Katie checks on her babies while they stay warm under the lights. It's a bit chilly right now but they will be running back and forth and staying close to Mom.
The hog's snout is very sensitive to touch. Some producers put rings in hogs' noses to keep them from rooting, or digging up the earth, with their snouts. In the wild hogs feed themselves by digging for roots to eat. Katie will have no piercings.
Pigs are so smart and curious and like to keep busy.
Don't quote me on this, but I have been told some farmers entertain their pigs with beach balls and old tires. Pigs also enjoy listening to music.
The piglets at Whistling Train Farm have room to romp.
The four week old piglets already have great muscle tone.
Pigs are fast and strong. Bet you didn't know they could run a seven minute mile.
A face only a mother could love.
Shirley looks me in the eye. She is Ms. Figs Mom.
Shirley accepts pets from Linda.
During the War of 1812, a New York pork packer named Uncle Sam Wilson shipped a boatload of several hundred barrels of pork to U.S. troops. Each barrel was stamped "U.S." on the docks, and it was quickly said that the "U.S." stood for "Uncle Sam," whose large shipment seemed to be enough to feed the entire army. This is how "Uncle Sam" came to represent the U.S. Government.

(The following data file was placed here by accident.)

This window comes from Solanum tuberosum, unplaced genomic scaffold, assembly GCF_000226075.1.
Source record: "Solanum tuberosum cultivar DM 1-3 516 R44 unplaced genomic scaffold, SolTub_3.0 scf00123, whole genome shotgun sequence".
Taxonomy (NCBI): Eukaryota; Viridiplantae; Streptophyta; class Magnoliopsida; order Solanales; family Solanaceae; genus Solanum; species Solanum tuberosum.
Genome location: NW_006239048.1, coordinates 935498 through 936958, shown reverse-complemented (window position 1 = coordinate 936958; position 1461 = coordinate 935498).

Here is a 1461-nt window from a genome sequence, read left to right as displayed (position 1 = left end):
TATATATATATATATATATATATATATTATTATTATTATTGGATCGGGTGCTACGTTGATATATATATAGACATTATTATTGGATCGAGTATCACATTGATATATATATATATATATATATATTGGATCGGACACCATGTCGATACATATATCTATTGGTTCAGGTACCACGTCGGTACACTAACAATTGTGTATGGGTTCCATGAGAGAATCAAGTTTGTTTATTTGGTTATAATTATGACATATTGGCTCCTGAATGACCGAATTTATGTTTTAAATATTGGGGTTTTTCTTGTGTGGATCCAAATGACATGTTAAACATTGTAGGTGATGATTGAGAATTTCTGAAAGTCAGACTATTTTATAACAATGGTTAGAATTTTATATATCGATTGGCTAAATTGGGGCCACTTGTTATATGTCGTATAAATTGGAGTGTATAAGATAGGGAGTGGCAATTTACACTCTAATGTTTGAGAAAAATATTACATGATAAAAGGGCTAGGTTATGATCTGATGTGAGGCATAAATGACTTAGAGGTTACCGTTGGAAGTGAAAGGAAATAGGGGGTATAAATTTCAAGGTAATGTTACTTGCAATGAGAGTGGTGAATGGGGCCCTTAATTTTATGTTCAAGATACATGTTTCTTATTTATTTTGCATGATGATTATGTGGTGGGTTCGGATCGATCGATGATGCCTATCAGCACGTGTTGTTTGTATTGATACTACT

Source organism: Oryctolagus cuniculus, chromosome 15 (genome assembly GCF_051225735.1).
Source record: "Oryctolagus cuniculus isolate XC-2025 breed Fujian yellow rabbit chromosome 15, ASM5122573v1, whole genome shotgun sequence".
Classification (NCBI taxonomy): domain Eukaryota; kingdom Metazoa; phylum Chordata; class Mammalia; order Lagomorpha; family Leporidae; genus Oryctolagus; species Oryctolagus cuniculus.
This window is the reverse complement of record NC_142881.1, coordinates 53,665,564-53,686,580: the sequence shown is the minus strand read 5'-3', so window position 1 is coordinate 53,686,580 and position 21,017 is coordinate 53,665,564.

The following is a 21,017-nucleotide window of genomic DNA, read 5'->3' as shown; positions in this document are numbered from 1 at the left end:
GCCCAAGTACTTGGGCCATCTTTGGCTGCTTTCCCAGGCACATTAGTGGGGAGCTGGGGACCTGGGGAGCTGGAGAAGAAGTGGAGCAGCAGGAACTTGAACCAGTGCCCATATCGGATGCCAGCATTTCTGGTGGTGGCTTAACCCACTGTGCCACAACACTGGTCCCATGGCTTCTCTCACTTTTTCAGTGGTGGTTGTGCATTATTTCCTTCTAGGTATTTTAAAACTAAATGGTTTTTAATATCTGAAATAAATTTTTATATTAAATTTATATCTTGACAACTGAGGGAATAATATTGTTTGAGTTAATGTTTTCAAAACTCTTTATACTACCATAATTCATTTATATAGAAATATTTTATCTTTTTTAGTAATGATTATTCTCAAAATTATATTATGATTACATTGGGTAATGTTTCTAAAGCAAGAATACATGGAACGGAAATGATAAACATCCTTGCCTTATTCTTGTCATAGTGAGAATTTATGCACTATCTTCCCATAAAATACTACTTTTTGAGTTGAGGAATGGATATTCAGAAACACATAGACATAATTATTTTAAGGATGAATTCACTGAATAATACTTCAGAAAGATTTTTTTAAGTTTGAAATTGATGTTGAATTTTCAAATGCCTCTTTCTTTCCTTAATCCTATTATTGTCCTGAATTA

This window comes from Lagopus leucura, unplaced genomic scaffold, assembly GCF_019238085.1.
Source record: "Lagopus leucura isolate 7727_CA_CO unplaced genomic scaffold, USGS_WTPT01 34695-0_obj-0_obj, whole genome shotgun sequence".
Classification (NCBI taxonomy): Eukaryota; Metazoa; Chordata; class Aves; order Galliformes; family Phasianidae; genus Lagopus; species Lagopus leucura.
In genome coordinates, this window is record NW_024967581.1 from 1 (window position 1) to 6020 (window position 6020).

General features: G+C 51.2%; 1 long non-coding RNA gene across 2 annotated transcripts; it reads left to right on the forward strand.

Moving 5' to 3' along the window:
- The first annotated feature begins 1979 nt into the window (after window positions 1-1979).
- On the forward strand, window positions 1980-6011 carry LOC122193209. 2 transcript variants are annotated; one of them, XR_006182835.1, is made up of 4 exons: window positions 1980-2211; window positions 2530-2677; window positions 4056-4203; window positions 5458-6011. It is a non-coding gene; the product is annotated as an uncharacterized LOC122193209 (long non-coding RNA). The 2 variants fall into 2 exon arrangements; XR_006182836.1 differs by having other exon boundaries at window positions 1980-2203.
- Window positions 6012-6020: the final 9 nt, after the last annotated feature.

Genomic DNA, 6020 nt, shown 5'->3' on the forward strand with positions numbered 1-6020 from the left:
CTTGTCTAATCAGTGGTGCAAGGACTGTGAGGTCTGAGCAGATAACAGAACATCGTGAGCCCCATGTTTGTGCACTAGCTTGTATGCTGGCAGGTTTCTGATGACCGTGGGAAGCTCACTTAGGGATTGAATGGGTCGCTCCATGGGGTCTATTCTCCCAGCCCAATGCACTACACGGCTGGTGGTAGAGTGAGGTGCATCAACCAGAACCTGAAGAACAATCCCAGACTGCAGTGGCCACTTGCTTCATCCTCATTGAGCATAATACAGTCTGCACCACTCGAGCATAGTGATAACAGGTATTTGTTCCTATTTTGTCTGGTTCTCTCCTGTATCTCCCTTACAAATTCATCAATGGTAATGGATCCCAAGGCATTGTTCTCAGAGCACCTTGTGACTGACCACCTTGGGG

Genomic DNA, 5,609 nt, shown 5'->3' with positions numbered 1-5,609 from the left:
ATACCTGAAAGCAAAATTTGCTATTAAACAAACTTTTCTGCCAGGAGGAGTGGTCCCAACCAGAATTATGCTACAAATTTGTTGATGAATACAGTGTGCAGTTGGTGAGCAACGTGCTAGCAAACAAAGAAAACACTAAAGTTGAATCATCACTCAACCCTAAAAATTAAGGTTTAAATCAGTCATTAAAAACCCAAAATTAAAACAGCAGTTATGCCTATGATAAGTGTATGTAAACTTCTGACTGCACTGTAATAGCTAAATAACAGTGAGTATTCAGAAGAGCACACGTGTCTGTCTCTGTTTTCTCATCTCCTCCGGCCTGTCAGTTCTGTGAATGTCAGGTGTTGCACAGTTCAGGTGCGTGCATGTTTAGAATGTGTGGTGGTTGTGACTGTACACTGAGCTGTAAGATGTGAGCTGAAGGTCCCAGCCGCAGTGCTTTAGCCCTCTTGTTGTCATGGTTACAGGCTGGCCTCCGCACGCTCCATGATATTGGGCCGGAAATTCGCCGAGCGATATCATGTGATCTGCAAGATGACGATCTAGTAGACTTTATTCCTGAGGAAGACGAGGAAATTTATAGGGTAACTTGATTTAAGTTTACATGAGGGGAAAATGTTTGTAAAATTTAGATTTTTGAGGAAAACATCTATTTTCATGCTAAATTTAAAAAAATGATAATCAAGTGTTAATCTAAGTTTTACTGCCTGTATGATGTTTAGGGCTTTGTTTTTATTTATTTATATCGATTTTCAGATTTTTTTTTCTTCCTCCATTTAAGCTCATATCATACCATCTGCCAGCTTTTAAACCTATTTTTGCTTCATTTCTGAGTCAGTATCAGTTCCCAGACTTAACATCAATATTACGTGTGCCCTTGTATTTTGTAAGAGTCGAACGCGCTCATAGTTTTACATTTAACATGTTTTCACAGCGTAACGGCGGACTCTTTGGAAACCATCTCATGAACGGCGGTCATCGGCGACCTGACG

In some areas hogs would be turned out to find their own food. Hogs would roam freely, eating what they could find— acorns from the ground or roots, which they dug from the ground with their snouts. On Manhattan Island, New York, the hogs rampaged through grain fields until farmers were forced to build a wall to keep them out. The street running along this wall became Wall Street.
More than double their size in just four weeks. Rusty, the Duroc, has much to do with that. The Duroc is the fastest growing of all the breeds.
In the past hogs were fed table scraps and had a reputation for eating just about anything. The meat from hogs fed that way was very high in fat. The hogs would eat corn, grass, clover or even table scraps that would have otherwise have become garbage. The word “hogwash,” meaning something that is worthless, came from this practice.
They sport the classic spots of the Duroc/Berkshire breed.
Commercially pigs are weaned when they are two to four weeks old. They are called “nursery pigs” until they reach 50 pounds and “growing/finishing pigs” from then until they reach about 240 pounds. After that they are called hogs. Hogs are usually taken to market when they weigh 240-280 pounds.